Solid phase synthesis in which the C-terminal amino acid of the sequence is attached to an insoluble support followed by sequential addition of the remaining amino acids in the sequence is the preferred method for the chemical synthesis of the polypeptides of this invention. Techniques for solid phase synthesis are described by Barany and Merrifield, Solid-Phase Peptide Synthesis; pp. 3-284 in The Peptides: Analysis, Synthesis, Biology. Vol. 2: Special Methods in Peptide Synthesis, Part A., Merrifield, et al. (1963) J. Am. Chem. Soc., 85: 2149-2156, and Stewart et al. (1984) Solid Phase Peptide Synthesis, 2nd ed. Pierce Chem. Co., Rockford, Ill.
ii) Recombinant Expression.
In a preferred embodiment, the microtubule depolymerizing or severing proteins, protein subunits, or subsequences, are synthesized using recombinant DNA methodology. Generally this involves creating a DNA sequence that encodes the protein, placing the DNA in an expression cassette under the control of a particular promoter, expressing the protein in a host, isolating the expressed protein and, if required, renaturing the protein.
DNA encoding the microtubule depolymerizing or severing proteins, protein subunits, or subsequences of this invention can be prepared by any suitable method as described above, including, for example, cloning and restriction of appropriate sequences or direct chemical synthesis by methods such as the phosphotriester method of Narang et al. (1979) Meth. Enzymol. 68: 90-99; the phosphodiester method of Brown et al.(1979) Meth. Enzymol. 68: 109-151; the diethylphosphoramidite method of Beaucage et al. (1981) Tetra. Lett., 22: 1859-1862; and the solid support method of U.S. Pat. No. 4,458,066.
Chemical synthesis produces a single stranded oligonucleotide. This may be converted into double stranded DNA by hybridization with a complementary sequence, or by polymerization with a DNA polymerase using the single strand as a template. One of skill would recognize that while chemical synthesis of DNA is limited to sequences of about 100 bases, longer sequences may be obtained by the ligation of shorter sequences.
Alternatively, subsequences may be cloned and the appropriate subsequences cleaved using appropriate restriction enzymes. The fragments may then be ligated to produce he desired DNA sequence.
In one embodiment, the microtubule depolymerizing or severing proteins, of this invention can be cloned using DNA amplification methods such as polymerase chain reaction (PCR). Thus, for example, the nucleic acid sequence or subsequence is PCR amplified, using a sense primer containing one restriction site (e.g., NdeI) and an antisense primer containing another restriction site (e.g., HindIII). This will produce a nucleic acid encoding the desired the microtubule depolymerizing or severing protein having terminal restriction sites. This nucleic acid can then be easily ligated into a vector containing a nucleic acid encoding the second molecule and having the appropriate corresponding restriction sites.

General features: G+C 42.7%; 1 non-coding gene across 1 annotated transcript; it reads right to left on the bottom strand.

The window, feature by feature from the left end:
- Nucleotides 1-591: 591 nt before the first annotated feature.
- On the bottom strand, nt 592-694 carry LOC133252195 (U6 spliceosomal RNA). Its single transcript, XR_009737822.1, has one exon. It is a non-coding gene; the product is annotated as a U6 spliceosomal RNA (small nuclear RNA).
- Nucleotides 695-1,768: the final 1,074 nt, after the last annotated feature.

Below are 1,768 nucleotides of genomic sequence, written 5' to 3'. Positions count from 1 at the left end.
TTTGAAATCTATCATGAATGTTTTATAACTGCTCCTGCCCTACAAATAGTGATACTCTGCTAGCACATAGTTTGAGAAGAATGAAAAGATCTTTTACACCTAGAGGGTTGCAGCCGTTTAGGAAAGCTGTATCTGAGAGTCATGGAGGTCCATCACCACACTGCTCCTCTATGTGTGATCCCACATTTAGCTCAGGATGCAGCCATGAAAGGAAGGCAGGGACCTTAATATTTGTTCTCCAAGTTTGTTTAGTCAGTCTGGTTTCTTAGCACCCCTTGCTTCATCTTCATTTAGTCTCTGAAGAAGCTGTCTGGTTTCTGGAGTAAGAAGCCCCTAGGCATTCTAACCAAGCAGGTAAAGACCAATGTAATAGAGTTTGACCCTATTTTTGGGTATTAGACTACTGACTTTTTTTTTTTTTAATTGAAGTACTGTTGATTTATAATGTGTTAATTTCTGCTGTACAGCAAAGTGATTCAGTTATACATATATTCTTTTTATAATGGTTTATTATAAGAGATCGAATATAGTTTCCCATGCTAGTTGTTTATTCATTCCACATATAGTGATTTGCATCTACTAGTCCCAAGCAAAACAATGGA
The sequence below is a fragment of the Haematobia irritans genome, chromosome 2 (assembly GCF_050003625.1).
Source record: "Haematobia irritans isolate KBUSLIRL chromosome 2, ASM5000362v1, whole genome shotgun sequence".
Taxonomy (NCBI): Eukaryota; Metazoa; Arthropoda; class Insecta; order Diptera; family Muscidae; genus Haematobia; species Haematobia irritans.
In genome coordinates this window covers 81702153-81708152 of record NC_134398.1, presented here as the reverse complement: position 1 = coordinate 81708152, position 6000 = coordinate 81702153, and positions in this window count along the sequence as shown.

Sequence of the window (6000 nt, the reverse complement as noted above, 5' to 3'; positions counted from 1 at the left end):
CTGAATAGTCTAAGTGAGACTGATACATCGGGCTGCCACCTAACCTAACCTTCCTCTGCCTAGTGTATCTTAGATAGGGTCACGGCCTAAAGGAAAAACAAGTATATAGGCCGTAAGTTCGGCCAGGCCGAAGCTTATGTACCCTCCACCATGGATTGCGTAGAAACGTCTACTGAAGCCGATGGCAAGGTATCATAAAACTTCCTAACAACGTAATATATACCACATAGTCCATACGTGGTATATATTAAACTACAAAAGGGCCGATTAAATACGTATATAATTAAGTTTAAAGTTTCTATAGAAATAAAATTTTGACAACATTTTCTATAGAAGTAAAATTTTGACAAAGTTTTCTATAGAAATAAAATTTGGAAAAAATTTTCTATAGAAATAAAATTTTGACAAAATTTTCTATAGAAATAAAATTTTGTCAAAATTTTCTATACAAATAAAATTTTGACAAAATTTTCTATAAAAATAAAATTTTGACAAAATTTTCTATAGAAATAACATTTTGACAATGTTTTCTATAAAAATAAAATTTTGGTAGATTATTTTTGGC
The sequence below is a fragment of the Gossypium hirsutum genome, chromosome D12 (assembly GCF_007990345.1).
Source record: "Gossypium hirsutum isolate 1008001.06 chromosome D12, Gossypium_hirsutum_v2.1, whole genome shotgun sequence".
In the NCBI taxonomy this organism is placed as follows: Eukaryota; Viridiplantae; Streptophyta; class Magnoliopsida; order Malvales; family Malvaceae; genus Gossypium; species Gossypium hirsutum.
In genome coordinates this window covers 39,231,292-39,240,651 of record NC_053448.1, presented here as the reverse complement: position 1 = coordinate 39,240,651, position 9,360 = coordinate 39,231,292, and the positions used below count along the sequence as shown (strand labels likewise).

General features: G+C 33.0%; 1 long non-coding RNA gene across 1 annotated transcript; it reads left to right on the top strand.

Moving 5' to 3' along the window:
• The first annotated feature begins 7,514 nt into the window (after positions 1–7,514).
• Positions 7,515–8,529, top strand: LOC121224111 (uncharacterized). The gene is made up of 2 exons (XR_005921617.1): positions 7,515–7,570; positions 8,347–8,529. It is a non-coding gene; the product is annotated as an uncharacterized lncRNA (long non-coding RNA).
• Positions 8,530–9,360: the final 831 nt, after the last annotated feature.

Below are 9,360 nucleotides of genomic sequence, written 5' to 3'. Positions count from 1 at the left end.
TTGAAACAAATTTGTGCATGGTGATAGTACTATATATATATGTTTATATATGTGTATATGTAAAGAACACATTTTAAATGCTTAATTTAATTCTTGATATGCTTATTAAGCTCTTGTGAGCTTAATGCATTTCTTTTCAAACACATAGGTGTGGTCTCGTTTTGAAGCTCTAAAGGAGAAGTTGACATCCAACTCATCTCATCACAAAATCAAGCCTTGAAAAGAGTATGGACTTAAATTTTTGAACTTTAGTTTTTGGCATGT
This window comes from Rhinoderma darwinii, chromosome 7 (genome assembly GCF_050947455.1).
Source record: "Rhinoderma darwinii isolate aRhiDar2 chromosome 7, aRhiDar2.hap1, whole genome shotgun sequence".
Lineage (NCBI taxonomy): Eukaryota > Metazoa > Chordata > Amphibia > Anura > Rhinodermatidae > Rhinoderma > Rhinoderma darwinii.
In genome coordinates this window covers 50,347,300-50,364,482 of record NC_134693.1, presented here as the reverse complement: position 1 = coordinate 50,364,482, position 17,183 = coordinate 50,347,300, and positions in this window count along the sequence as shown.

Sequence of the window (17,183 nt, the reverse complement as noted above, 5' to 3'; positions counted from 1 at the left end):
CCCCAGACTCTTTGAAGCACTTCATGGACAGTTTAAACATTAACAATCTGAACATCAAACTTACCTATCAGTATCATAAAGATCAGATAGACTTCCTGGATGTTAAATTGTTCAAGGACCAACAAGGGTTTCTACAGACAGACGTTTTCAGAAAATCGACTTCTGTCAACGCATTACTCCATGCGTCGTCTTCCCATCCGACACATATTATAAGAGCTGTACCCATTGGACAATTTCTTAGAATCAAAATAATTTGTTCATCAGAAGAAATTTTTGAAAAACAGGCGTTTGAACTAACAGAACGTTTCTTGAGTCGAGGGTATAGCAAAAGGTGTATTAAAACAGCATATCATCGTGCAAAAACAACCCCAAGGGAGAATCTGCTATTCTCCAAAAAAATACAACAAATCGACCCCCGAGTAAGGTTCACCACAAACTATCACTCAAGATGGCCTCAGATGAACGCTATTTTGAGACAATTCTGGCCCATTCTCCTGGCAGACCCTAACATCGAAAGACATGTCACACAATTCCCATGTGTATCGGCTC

Suitable PCR primers can be determined by one of skill in the art using the sequence information provided herein. Appropriate restriction sites can also be added to the nucleic acid encoding the microtubule depolymerizing or severing proteins by site-directed mutagenesis. The plasmid containing the microtubule depolymerizing or severing protein-encoding nucleic acid is cleaved with the appropriate restriction endonuclease and then ligated into the vector encoding the second molecule according to standard methods.
The nucleic acid sequences encoding the microtubule depolymerizing or severing proteins may be expressed in a variety of host cells, including E. coli, other bacterial hosts, yeast, and various higher eukaryotic cells such as the COS, CHO and HeLa cells lines and myeloma cell lines. As the microtubule depolymerizing or severing proteins are typically found in eukaryotes, a eukaryote host is preferred. The recombinant protein gene will be operably linked to appropriate expression control sequences for each host. For E. coli this includes a promoter such as the T7, trp, or lambda promoters, a ribosome binding site and preferably a transcription termination signal. For eukaryotic cells, the control sequences will include a promoter and preferably an enhancer derived from immunoglobulin genes, SV40, cytomegalovirus, etc., and a polyadenylation sequence, and may include splice donor and acceptor sequences.
The plasmids of the invention can be transferred into the chosen host cell by well-known methods such as calcium chloride transformation for E. coli and calcium phosphate treatment or electroporation for mammalian cells. Cells transformed by the plasmids can be selected by resistance to antibiotics conferred by genes contained on the plasmids, such as the amp, gpt, neo and hyg genes.
Once expressed, the recombinant the microtubule depolymerizing or severing proteins can be purified according to standard procedures of the art, including ammonium sulfate precipitation, affinity columns, column chromatography, gel electrophoresis and the like (see, generally, R. Scopes, (1982) Protein Purification, Springer-Verlag, N.Y.; Deutscher (1990) Methods in Enzymology Vol. 182: Guide to Protein Purification., Academic Press, Inc. N.Y.). Substantially pure compositions of at least about 90 to 95% homogeneity are preferred, and 98 to 99% or more homogeneity are most preferred. Once purified, partially or to homogeneity as desired, the polypeptides may then be used (e.g., as immunogens for antibody production).